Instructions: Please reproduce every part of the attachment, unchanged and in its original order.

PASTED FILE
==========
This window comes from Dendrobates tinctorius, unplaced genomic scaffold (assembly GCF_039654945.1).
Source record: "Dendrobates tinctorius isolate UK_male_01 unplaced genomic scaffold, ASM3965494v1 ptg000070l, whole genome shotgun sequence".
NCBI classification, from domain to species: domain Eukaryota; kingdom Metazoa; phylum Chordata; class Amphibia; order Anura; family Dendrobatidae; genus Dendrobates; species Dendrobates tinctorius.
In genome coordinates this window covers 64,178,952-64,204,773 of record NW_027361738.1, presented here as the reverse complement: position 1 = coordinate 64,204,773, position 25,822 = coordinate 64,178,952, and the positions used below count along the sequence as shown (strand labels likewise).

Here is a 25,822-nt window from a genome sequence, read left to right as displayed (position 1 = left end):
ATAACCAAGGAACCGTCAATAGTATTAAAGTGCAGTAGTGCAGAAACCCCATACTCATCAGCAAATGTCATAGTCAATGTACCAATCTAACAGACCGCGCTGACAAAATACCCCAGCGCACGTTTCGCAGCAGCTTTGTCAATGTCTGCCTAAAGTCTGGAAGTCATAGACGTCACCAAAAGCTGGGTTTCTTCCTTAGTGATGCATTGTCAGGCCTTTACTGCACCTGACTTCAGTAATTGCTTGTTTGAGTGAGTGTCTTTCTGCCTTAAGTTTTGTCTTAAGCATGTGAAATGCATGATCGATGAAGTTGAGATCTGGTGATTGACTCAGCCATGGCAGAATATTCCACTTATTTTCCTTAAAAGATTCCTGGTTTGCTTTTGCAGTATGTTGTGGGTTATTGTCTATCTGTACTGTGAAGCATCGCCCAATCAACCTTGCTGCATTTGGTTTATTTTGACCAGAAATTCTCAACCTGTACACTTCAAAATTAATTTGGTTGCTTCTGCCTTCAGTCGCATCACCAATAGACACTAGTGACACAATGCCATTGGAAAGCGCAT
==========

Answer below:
This window comes from Dendrobates tinctorius, unplaced genomic scaffold (assembly GCF_039654945.1).
Source record: "Dendrobates tinctorius isolate UK_male_01 unplaced genomic scaffold, ASM3965494v1 ptg000070l, whole genome shotgun sequence".
NCBI classification, from domain to species: domain Eukaryota; kingdom Metazoa; phylum Chordata; class Amphibia; order Anura; family Dendrobatidae; genus Dendrobates; species Dendrobates tinctorius.
In genome coordinates this window covers 64,178,952-64,204,773 of record NW_027361738.1, presented here as the reverse complement: position 1 = coordinate 64,204,773, position 25,822 = coordinate 64,178,952, and the positions used below count along the sequence as shown (strand labels likewise).

Here is a 25,822-nt window from a genome sequence, read left to right as displayed (position 1 = left end):
ATAACCAAGGAACCGTCAATAGTATTAAAGTGCAGTAGTGCAGAAACCCCATACTCATCAGCAAATGTCATAGTCAATGTACCAATCTAACAGACCGCGCTGACAAAATACCCCAGCGCACGTTTCGCAGCAGCTTTGTCAATGTCTGCCTAAAGTCTGGAAGTCATAGACGTCACCAAAAGCTGGGTTTCTTCCTTAGTGATGCATTGTCAGGCCTTTACTGCACCTGACTTCAGTAATTGCTTGTTTGAGTGAGTGTCTTTCTGCCTTAAGTTTTGTCTTAAGCATGTGAAATGCATGATCGATGAAGTTGAGATCTGGTGATTGACTCAGCCATGGCAGAATATTCCACTTATTTTCCTTAAAAGATTCCTGGTTTGCTTTTGCAGTATGTTGTGGGTTATTGTCTATCTGTACTGTGAAGCATCGCCCAATCAACCTTGCTGCATTTGGTTTATTTTGACCAGAAATTCTCAACCTGTACACTTCAAAATTAATTTGGTTGCTTCTGCCTTCAGTCGCATCACCAATAGACACTAGTGACACAATGCCATTGGAAAGCGCAT